We are currently experiencing intermittent issues impacting performance. We apologize for the inconvenience.
By Topic

Sporadic E at VHF in the USA

Sign In

Cookies must be enabled to login.After enabling cookies , please use refresh or reload or ctrl+f5 on the browser for the login options.

Formats Non-Member Member
$31 $13
Learn how you can qualify for the best price for this item!
Become an IEEE Member or Subscribe to
IEEE Xplore for exclusive pricing!
close button

puzzle piece

IEEE membership options for an individual and IEEE Xplore subscriptions for an organization offer the most affordable access to essential journal articles, conference papers, standards, eBooks, and eLearning courses.

Learn more about:

IEEE membership

IEEE Xplore subscriptions

3 Author(s)
Davis, R.M. ; Central Radio Propagation Lab., Nat''l. Bur. Standards, Boulder, Colo. ; Smith, E.K. ; Ellyett, C.D.

An analysis is made of sporadic-E propagation observed on the Cedar Rapids to Sterling path during the four years, 1952-1955. VHF transmissions over this path at frequencies of 27.775 mc and 49.8 mc provided the Es data. At this latitude, the summer months receive the preponderance of sporadic E. Diurnally, sporadic-E occurrence tends to favor the day-time and evening hours with peaks of incidence about 1000 and 1800. No variation with sunspot number has been discerned. As a rule, higher Es signal intensities are recorded at 28 than at 50 mc. Cumulative distributions of signal intensity are presented for the two frequencies. A relationship is found between the frequency dependence of Es signal intensities ¿ -70 db, relative to inverse distance, and the distribution of fEs values at Washington, D.C. The relationship promises to be useful in the prediction of Es signal intensities on a worldwide basis. An inverse correspondence is shown between sporadic-E occurrence and geomagnetic activity. The correspondence holds only over selected time intervals. The frequency dependence of received power under sporadic-E conditions is different from that during normal scatter. The median frequency exponent is two or more times as large for sporadic E, and the exponents cover a much wider range of values. This is tentatively explained by considering the Es region to be composed of patches of intense nonuniform ionization, an hypothesis previously used to explain vertical-incidence data.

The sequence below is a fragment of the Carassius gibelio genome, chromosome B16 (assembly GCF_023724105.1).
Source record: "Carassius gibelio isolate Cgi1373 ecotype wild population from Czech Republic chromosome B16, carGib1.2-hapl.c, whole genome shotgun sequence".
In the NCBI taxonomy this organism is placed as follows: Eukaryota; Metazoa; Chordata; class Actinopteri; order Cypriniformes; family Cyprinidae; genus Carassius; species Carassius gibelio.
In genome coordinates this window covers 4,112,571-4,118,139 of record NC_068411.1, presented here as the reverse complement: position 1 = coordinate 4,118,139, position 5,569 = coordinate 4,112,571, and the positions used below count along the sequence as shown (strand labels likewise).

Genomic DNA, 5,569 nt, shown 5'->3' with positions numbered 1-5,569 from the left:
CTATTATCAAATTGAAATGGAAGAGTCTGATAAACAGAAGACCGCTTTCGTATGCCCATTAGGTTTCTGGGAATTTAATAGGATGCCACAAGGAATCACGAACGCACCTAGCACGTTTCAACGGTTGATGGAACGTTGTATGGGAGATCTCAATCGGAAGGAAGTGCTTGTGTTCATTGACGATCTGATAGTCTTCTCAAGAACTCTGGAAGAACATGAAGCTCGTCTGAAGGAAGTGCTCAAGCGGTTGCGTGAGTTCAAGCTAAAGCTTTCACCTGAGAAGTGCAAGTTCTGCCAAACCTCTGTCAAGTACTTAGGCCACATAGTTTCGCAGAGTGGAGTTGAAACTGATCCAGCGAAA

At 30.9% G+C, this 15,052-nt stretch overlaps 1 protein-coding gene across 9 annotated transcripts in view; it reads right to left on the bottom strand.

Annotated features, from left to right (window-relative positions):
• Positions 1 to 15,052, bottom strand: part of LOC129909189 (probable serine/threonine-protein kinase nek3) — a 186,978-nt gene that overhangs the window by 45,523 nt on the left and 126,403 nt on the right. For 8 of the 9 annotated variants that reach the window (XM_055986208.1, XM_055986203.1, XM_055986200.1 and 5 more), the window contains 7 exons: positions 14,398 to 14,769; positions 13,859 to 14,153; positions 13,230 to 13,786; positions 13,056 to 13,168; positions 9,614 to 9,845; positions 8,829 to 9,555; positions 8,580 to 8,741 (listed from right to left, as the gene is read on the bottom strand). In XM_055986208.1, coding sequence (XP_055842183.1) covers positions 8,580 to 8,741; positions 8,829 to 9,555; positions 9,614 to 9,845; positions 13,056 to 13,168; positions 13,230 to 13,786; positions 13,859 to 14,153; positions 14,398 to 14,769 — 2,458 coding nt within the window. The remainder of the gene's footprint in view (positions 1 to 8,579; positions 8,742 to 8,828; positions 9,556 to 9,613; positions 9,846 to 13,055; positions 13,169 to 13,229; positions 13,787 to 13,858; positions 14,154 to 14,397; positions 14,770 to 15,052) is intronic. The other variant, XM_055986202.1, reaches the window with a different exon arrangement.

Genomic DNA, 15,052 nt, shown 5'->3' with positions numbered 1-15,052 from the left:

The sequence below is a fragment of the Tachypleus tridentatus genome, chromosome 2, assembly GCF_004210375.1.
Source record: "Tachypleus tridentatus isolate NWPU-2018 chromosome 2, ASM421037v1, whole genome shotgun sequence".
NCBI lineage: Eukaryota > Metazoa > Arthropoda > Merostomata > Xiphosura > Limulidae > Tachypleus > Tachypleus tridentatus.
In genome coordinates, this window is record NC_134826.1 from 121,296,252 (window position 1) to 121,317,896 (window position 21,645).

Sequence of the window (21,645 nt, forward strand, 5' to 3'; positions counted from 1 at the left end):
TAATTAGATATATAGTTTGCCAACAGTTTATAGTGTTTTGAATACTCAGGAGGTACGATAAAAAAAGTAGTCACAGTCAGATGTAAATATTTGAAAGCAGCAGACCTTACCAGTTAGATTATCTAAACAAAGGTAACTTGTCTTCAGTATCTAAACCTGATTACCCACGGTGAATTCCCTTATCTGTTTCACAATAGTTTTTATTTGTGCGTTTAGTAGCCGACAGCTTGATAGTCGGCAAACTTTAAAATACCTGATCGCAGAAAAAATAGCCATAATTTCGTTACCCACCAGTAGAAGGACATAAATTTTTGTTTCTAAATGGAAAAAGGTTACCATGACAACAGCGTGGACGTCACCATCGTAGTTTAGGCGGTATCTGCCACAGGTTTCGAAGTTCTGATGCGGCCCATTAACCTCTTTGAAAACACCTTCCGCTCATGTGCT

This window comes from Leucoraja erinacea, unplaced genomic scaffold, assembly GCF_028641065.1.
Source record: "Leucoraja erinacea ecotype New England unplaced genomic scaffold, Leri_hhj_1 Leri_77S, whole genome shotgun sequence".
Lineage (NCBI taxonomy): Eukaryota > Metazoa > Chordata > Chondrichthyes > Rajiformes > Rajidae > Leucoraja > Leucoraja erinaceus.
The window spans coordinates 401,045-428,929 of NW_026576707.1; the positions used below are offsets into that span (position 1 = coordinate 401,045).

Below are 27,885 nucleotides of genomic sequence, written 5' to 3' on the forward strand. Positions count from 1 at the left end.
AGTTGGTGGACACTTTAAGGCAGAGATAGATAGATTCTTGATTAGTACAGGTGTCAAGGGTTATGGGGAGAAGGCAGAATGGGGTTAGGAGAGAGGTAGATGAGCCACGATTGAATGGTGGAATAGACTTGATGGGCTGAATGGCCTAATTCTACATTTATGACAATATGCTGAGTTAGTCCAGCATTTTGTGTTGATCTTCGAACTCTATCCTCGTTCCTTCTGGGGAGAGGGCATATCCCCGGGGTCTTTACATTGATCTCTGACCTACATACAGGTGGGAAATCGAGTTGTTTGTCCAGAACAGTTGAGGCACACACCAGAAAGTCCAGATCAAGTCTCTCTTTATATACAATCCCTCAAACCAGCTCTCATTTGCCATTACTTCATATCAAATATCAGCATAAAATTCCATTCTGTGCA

Published in:

Proceedings of the IRE  (Volume:47 ,  Issue: 5 )